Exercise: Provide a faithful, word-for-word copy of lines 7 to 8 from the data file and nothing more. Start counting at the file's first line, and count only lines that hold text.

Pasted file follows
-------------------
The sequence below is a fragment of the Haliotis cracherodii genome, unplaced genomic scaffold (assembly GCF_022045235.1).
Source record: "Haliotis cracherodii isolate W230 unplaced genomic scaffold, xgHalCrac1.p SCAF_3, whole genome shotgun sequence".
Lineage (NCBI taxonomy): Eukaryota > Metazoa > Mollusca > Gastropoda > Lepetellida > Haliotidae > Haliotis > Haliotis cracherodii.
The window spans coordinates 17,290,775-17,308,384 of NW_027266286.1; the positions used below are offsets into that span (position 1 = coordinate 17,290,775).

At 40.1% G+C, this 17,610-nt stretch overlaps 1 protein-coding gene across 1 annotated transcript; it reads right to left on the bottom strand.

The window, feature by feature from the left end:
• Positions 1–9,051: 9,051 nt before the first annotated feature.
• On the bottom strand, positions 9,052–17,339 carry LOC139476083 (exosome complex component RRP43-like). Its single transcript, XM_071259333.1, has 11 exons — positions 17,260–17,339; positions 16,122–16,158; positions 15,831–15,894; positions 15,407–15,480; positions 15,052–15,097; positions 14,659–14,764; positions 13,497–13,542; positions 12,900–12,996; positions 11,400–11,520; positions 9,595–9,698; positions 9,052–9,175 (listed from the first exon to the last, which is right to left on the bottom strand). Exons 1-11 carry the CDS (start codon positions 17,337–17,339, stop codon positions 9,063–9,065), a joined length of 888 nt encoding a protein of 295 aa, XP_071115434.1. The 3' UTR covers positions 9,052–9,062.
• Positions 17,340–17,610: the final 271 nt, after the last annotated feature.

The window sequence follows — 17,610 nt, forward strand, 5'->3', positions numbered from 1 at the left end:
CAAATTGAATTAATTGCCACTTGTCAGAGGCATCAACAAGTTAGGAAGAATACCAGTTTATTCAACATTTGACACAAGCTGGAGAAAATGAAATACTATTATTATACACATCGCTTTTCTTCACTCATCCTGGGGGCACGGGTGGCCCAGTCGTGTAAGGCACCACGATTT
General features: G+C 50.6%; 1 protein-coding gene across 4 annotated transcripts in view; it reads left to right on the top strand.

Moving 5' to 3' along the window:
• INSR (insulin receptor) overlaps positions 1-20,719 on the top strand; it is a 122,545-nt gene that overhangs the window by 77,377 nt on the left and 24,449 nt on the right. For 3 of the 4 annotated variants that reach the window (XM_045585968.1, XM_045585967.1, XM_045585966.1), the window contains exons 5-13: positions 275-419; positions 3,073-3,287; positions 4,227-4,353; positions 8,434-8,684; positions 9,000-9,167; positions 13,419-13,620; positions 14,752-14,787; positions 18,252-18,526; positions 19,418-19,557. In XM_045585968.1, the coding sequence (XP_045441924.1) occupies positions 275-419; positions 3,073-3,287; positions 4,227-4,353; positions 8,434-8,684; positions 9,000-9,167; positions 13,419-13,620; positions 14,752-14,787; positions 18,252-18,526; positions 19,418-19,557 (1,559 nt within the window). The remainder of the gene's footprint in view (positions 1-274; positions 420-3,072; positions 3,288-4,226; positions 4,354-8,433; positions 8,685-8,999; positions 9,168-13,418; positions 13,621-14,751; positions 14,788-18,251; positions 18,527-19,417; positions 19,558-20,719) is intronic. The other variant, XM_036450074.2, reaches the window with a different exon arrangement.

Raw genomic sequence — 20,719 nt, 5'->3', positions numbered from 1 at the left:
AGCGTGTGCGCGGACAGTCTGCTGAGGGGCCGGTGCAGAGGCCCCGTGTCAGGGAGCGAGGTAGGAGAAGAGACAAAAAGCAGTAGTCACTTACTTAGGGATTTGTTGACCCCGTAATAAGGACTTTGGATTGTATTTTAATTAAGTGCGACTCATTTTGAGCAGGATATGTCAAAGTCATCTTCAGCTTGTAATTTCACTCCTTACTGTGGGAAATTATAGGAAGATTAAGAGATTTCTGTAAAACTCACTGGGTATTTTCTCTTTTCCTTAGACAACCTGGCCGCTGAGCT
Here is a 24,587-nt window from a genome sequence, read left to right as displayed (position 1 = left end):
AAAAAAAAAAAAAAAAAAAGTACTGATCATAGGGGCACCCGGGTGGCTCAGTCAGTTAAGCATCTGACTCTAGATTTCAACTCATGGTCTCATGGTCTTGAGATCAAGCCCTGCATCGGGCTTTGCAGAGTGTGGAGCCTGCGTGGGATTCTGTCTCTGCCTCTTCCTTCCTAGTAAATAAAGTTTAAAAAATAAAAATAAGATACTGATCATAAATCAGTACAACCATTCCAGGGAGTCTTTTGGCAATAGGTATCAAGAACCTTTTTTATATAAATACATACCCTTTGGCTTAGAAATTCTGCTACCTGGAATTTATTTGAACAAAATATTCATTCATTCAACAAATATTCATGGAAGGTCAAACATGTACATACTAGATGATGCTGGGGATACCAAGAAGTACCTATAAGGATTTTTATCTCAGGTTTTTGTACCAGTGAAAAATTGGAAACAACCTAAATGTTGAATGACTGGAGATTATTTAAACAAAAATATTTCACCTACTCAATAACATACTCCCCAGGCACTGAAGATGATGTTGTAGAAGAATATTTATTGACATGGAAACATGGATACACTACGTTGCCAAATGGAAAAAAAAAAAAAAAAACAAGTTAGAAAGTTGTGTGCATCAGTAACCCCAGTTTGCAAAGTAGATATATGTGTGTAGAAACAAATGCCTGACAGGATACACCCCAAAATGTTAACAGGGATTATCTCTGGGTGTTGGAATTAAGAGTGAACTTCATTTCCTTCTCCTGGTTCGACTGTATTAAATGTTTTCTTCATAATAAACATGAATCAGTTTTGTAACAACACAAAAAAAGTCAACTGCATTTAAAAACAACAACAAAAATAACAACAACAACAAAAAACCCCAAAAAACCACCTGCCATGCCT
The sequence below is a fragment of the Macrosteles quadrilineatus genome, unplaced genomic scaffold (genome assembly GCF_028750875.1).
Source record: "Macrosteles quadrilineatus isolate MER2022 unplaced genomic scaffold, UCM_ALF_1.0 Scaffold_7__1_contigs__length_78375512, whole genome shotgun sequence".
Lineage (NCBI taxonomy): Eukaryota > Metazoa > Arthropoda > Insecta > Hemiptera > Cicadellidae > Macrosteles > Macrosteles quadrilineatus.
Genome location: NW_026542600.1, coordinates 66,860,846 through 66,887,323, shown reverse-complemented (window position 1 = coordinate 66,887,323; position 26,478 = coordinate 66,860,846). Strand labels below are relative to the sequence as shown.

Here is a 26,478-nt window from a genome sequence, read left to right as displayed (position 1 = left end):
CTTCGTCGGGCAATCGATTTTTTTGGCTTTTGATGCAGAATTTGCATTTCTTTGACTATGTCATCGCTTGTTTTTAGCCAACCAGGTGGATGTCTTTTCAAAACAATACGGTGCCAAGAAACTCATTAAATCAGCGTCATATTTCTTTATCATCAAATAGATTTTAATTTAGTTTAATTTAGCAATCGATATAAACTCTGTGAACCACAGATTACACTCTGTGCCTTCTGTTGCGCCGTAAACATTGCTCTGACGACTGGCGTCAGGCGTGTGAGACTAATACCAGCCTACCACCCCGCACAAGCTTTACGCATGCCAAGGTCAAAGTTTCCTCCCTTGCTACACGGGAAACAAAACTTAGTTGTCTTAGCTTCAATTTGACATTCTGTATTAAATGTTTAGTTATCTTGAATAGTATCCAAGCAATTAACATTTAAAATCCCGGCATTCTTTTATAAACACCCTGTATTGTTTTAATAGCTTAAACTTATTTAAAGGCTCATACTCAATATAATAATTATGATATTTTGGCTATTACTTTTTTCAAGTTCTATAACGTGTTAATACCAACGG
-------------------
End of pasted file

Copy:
• Positions 1–9,051: 9,051 nt before the first annotated feature.
• On the bottom strand, positions 9,052–17,339 carry LOC139476083 (exosome complex component RRP43-like). Its single transcript, XM_071259333.1, has 11 exons — positions 17,260–17,339; positions 16,122–16,158; positions 15,831–15,894; positions 15,407–15,480; positions 15,052–15,097; positions 14,659–14,764; positions 13,497–13,542; positions 12,900–12,996; positions 11,400–11,520; positions 9,595–9,698; positions 9,052–9,175 (listed from the first exon to the last, which is right to left on the bottom strand). Exons 1-11 carry the CDS (start codon positions 17,337–17,339, stop codon positions 9,063–9,065), a joined length of 888 nt encoding a protein of 295 aa, XP_071115434.1. The 3' UTR covers positions 9,052–9,062.